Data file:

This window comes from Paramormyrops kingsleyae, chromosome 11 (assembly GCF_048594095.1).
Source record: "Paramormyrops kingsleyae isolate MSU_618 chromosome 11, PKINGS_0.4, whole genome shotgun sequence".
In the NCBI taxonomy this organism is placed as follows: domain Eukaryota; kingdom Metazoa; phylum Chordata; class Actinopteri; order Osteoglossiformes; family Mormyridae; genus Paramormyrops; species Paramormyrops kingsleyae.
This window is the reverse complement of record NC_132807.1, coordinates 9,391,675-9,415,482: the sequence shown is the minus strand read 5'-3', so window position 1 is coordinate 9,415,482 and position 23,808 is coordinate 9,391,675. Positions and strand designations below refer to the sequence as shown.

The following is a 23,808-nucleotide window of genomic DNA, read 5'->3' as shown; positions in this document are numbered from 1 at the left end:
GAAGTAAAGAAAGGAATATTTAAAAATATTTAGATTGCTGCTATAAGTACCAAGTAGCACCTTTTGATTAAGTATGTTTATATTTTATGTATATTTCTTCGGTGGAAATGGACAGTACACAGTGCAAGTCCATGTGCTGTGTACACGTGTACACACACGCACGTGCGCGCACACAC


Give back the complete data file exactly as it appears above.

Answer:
This window comes from Paramormyrops kingsleyae, chromosome 11 (assembly GCF_048594095.1).
Source record: "Paramormyrops kingsleyae isolate MSU_618 chromosome 11, PKINGS_0.4, whole genome shotgun sequence".
In the NCBI taxonomy this organism is placed as follows: domain Eukaryota; kingdom Metazoa; phylum Chordata; class Actinopteri; order Osteoglossiformes; family Mormyridae; genus Paramormyrops; species Paramormyrops kingsleyae.
This window is the reverse complement of record NC_132807.1, coordinates 9,391,675-9,415,482: the sequence shown is the minus strand read 5'-3', so window position 1 is coordinate 9,415,482 and position 23,808 is coordinate 9,391,675. Positions and strand designations below refer to the sequence as shown.

The following is a 23,808-nucleotide window of genomic DNA, read 5'->3' as shown; positions in this document are numbered from 1 at the left end:
GAAGTAAAGAAAGGAATATTTAAAAATATTTAGATTGCTGCTATAAGTACCAAGTAGCACCTTTTGATTAAGTATGTTTATATTTTATGTATATTTCTTCGGTGGAAATGGACAGTACACAGTGCAAGTCCATGTGCTGTGTACACGTGTACACACACGCACGTGCGCGCACACAC